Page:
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YouTube is often criticized for seemingly not doing enough to combat inappropriate videos on its site, but according to the Google-owned firm's first quarterly moderation report, it took down a massive 8.3 million videos in the last quarter of 2017.
The report arrives after YouTube last year promised more transparency in how it addresses abuse on the site. It said the quarterly review is an initial step in dealing with the problem and would "show the progress [it's] making in removing violative content from [its] platform."
"The majority of these 8m videos were spam or people attempting to upload adult content and represent a fraction of a percent of YouTube's total views during this time period," the company said.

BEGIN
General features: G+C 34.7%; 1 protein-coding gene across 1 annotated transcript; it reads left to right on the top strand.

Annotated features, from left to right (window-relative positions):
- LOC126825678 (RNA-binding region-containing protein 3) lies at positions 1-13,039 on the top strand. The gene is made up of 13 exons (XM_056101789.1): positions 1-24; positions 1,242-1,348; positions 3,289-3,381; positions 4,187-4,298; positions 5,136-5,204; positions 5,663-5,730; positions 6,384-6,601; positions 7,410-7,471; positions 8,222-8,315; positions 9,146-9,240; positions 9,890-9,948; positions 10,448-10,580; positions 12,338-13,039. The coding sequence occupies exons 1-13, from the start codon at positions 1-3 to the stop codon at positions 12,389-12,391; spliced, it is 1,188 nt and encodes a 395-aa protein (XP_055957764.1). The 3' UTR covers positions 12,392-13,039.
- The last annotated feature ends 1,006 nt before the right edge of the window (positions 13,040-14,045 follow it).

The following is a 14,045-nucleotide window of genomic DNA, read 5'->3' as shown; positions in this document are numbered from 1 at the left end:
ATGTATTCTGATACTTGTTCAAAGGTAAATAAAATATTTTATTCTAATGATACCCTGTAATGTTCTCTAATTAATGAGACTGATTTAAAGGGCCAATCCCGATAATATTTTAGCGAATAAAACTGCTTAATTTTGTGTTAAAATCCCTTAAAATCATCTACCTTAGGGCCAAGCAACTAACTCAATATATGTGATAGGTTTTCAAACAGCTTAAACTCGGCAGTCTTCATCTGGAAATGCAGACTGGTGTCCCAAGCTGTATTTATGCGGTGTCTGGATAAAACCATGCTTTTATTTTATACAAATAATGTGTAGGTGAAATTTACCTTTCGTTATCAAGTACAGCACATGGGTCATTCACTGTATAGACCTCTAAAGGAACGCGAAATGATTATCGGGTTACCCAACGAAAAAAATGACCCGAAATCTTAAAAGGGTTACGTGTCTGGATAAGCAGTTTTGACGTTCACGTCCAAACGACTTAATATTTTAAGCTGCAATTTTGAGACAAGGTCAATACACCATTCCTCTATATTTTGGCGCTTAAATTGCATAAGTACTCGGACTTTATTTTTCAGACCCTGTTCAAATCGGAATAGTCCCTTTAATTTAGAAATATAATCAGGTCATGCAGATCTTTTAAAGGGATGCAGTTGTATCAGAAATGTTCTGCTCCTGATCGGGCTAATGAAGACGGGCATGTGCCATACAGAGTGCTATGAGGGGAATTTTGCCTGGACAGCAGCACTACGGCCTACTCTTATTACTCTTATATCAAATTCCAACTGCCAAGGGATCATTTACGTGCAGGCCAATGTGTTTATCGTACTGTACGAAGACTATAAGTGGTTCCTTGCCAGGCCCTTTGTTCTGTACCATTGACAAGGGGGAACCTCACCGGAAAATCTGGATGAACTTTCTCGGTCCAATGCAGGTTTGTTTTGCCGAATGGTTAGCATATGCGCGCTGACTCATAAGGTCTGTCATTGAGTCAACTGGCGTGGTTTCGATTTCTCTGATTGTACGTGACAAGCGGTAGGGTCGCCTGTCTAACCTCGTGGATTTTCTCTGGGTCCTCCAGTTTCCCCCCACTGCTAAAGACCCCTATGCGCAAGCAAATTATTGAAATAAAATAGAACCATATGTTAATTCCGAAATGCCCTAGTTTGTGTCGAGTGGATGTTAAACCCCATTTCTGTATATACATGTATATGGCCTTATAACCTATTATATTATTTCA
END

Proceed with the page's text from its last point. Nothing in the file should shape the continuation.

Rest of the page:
6.7 million of the removed videos were first flagged by machines before being forwarded to human moderators for deletion. 76 percent of these were removed from YouTube before a single person viewed them. A further 1.1 million flags came from members of the Trusted Flagger Program, while 402,335 were identified by general YouTube users.
In total, 9.3 million videos were flagged by humans, which means only around one in nine of these resulted in the flagged video being removed. 95% of these flags came from YouTube users and the rest from the Trusted Flagger program. Most were for sexual content or spam. India was the country that flagged the most content, followed by the United States, Brazil, then Russia.
Last year, the company was lambasted for allowing disturbing content on its YouTube for Kids app. Just a few months' ago, a conspiracy clip that claimed one of the students in the Florida shooting was a crisis actor became the top trending video.
Back in December, YouTube promised to increase its number of human content reviewers to over 10,000 this year, up from the "thousands" that did the job in 2017. The site said it has already "staffed the majority of additional roles needed to reach [its] contribution to meeting that goal."